I'm told that there would be too many people trying to speak at the same time and that would disrupt the meeting. Yes, one Zoom BOS meeting was “zoom bombed, but Zoom has increased security such as requiring the implementation of the “waiting room” feature. The meeting moderator can admit only recognized participants to join the meeting.

 

Currently, the only way for residents to participate in BOS Zoom meetings is to submit questions/comments via email to comments@newtownpa.gov before and during the meeting. All comments will be read, but so far many meetings do not include any resident comments at all! Luckily, important matters are being delayed until live meetings can be scheduled – probably in September.

 

Update (9/10/20): Newtown Twp is still using Zoom for "public" BOS meetings and at the Sept 9 meeting there were further limits placed on public comments submitted via email. 

 

Some comments submitted by email to be read during BOS meetings are very lengthy and although the public notice of BOS meetings promises that ALL comments will be read out loud at the meeting, it was decided - as a compromise - that if comments are very long then - with the permission of the commenter - only a summary will be read and the entire comment will be included in the meeting minutes. At least that is  my understanding of the procedure we may be following in the future (I am not sure if it is a step forward or backward).

 

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johnmacknewtown's curator insight, July 12, 2020 9:52 AM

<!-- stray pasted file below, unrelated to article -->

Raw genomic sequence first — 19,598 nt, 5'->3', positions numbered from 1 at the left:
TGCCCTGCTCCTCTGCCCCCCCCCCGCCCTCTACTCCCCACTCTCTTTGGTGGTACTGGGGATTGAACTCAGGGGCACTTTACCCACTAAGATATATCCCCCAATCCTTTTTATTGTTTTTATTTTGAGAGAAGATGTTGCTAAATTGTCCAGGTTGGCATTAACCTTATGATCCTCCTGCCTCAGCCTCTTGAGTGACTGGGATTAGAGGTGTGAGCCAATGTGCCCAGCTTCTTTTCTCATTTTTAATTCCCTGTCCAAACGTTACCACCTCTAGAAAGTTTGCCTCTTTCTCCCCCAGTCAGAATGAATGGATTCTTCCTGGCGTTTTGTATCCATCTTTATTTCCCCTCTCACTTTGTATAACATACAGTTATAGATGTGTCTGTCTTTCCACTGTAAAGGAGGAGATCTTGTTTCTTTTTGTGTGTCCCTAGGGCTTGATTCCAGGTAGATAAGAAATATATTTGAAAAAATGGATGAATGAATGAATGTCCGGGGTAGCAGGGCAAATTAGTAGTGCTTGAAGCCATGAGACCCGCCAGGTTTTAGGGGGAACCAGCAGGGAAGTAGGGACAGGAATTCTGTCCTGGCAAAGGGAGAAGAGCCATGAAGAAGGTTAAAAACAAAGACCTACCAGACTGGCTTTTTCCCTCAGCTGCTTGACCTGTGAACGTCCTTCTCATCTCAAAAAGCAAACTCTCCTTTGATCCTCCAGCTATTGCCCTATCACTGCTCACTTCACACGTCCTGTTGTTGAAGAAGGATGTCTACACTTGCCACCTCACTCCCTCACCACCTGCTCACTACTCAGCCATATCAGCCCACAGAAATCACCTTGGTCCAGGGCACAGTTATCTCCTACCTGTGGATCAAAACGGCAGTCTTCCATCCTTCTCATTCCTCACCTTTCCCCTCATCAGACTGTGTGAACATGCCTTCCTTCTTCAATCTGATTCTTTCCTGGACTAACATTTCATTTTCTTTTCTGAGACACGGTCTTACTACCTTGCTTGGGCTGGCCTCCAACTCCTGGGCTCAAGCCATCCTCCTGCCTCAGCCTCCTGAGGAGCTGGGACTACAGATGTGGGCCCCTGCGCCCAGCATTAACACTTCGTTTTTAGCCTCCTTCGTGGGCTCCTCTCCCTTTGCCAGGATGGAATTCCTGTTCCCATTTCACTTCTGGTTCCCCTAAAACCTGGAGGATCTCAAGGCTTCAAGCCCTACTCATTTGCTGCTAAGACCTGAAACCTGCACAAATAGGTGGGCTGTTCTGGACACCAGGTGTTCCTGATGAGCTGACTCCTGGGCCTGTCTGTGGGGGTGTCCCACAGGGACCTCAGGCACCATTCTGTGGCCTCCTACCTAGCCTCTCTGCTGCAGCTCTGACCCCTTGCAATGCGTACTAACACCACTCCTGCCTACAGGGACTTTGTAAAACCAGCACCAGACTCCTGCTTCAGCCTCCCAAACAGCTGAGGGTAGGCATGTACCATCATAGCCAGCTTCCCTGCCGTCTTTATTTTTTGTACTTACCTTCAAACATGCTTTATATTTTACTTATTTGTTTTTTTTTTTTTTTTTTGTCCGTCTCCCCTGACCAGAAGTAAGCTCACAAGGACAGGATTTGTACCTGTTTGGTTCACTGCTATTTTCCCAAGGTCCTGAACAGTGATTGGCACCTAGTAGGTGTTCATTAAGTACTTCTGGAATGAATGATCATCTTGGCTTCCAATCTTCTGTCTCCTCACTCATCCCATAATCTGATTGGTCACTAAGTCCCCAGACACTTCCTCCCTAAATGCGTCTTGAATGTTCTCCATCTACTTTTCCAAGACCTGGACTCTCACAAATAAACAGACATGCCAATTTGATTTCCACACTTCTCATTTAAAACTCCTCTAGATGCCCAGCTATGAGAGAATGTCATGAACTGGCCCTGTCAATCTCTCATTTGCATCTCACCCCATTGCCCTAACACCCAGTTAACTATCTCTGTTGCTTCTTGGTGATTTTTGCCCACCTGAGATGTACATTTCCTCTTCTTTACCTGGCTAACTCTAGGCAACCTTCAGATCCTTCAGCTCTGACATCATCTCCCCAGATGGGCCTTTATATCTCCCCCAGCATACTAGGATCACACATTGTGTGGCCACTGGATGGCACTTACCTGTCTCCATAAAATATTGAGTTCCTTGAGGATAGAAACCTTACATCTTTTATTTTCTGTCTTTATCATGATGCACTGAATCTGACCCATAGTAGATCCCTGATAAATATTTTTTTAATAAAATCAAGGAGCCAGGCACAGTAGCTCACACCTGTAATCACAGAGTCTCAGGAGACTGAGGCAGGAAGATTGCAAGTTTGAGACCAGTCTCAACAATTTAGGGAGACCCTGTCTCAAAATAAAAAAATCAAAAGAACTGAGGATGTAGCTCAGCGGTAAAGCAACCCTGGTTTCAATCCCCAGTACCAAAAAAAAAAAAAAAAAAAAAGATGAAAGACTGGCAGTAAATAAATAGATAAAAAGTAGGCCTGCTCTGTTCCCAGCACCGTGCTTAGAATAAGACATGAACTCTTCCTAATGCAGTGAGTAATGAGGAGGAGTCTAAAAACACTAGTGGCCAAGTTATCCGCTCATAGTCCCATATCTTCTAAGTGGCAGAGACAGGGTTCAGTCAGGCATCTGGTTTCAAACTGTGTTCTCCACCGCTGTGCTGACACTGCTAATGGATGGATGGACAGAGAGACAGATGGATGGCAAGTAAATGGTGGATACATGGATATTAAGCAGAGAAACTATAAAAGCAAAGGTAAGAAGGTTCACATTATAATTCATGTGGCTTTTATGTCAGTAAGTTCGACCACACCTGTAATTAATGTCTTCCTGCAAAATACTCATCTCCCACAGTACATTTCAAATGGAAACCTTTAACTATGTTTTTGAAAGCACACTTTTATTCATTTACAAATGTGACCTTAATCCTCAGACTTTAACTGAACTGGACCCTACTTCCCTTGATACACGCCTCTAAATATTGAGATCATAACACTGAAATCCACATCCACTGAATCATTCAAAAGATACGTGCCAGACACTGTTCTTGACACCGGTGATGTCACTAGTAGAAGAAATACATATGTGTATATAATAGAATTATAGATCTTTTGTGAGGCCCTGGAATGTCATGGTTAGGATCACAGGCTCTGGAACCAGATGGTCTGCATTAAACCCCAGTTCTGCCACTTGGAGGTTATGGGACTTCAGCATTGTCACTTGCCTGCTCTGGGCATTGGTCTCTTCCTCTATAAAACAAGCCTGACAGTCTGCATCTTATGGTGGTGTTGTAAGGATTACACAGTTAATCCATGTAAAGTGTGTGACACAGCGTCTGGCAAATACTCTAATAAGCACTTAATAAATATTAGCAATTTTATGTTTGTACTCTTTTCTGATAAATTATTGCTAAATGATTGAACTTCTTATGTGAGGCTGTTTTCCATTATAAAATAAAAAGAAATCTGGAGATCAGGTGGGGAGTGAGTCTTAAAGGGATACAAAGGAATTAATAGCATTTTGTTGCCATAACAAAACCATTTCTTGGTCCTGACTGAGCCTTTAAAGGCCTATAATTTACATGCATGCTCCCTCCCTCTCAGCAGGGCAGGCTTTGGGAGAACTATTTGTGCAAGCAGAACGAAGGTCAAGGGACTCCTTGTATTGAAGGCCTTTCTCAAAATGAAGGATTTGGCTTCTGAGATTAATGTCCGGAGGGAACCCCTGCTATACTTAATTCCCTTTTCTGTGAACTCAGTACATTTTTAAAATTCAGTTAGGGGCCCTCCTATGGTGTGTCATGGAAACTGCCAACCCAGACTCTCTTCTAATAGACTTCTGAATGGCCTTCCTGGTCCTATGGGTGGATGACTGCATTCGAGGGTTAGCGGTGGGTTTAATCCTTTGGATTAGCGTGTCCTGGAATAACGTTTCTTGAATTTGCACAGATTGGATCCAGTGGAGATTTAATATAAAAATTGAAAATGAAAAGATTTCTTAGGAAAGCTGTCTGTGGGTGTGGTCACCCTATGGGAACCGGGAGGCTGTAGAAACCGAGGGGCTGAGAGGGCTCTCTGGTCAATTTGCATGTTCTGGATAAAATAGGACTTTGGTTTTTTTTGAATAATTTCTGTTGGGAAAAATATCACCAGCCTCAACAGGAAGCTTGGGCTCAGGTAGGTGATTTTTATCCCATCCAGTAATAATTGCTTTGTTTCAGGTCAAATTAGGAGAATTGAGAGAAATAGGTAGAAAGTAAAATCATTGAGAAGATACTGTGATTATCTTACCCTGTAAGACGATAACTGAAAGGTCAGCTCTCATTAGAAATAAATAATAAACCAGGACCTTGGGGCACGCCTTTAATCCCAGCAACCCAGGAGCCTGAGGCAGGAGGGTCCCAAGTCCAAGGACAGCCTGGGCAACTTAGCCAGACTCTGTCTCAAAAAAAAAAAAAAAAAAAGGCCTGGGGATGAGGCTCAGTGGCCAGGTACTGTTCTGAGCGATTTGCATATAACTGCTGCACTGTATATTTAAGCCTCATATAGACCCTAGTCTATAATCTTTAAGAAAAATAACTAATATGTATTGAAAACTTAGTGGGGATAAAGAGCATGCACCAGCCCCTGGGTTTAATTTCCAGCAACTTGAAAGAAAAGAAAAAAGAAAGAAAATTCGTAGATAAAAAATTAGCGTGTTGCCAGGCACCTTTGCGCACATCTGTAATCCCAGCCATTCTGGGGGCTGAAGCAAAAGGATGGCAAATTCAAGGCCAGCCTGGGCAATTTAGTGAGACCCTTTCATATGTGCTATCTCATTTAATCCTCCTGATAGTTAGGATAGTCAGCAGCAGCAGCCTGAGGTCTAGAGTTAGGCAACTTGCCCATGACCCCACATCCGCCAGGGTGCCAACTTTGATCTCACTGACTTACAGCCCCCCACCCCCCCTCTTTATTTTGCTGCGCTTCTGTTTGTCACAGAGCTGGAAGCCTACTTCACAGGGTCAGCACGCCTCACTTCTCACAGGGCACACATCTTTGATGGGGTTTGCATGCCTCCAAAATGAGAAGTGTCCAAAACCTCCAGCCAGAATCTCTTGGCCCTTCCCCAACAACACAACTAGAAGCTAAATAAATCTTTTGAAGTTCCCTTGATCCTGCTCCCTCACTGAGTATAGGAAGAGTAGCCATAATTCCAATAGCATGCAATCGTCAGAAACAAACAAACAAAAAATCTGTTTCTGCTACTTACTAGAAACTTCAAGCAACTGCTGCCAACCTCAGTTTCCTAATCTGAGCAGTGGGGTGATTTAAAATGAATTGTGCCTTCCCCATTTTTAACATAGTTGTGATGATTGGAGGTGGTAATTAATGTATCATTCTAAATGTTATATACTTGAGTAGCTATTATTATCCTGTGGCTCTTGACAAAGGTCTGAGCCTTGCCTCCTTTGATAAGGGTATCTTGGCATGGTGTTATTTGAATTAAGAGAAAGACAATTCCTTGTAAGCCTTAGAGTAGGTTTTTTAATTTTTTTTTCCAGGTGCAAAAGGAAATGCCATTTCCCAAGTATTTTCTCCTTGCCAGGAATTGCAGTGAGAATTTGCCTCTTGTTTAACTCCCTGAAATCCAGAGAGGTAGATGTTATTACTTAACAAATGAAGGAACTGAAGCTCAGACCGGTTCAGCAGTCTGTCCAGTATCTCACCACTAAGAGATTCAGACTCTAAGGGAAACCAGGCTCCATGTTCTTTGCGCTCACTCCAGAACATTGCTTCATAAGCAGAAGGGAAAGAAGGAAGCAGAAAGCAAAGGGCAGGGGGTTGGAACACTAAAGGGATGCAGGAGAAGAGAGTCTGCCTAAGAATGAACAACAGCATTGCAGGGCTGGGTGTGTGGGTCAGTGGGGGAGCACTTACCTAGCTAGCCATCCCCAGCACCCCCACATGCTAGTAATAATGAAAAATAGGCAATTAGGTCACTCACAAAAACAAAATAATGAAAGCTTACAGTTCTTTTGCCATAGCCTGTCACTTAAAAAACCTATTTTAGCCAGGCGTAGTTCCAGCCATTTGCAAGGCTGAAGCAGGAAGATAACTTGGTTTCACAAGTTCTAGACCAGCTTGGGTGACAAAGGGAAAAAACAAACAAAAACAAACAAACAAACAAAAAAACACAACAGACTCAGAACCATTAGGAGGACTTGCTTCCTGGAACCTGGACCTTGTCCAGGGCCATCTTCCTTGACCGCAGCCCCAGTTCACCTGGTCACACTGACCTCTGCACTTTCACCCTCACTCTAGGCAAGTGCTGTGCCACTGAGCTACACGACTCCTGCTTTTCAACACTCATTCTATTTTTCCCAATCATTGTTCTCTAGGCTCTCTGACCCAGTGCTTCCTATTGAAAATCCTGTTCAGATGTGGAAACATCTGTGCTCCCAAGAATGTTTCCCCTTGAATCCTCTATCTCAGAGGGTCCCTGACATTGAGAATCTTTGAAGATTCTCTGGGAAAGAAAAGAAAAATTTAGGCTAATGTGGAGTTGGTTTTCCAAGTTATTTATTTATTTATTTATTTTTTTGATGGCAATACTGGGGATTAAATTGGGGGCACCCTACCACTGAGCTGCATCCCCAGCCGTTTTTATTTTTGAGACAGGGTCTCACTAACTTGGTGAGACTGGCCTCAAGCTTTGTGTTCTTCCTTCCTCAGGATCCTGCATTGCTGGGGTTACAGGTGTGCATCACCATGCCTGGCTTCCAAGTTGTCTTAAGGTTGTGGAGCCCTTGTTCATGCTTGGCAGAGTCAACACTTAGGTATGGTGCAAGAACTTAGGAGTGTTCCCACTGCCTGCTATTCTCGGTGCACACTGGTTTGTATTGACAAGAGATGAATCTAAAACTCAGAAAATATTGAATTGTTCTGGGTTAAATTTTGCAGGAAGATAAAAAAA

The more Zoom "public" meetings hosted by Newtown Township (e.g., Board of Supervisors and Planning Commission meetings,, etc.), the less actual public input we get.

 

Despite my best efforts, I cannot convince the BOS to allow the general public to directly participate in its "public" Zoom meetings.

 

I'm told that there would be too many people trying to speak at the same time and that would disrupt the meeting. Yes, one Zoom BOS meeting was “zoom bombed, but Zoom has increased security such as requiring the implementation of the “waiting room” feature. The meeting moderator can admit only recognized participants to join the meeting.

 

Currently, the only way for residents to participate in BOS Zoom meetings is to submit questions/comments via email to comments@newtownpa.gov before and during the meeting. All comments will be read, but so far many meetings do not include any resident comments at all! Luckily, important matters are being delayed until live meetings can be scheduled – probably in September.

 

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These Scoops are excerpts from articles published in local newspapers and other sources that may be of interest to Newtown area residents. Please click on the "From" link to access the full original article. Any opinions and "insights" appended to these article summaries are solely those of John Mack and do not represent the opinions of any other person or entity.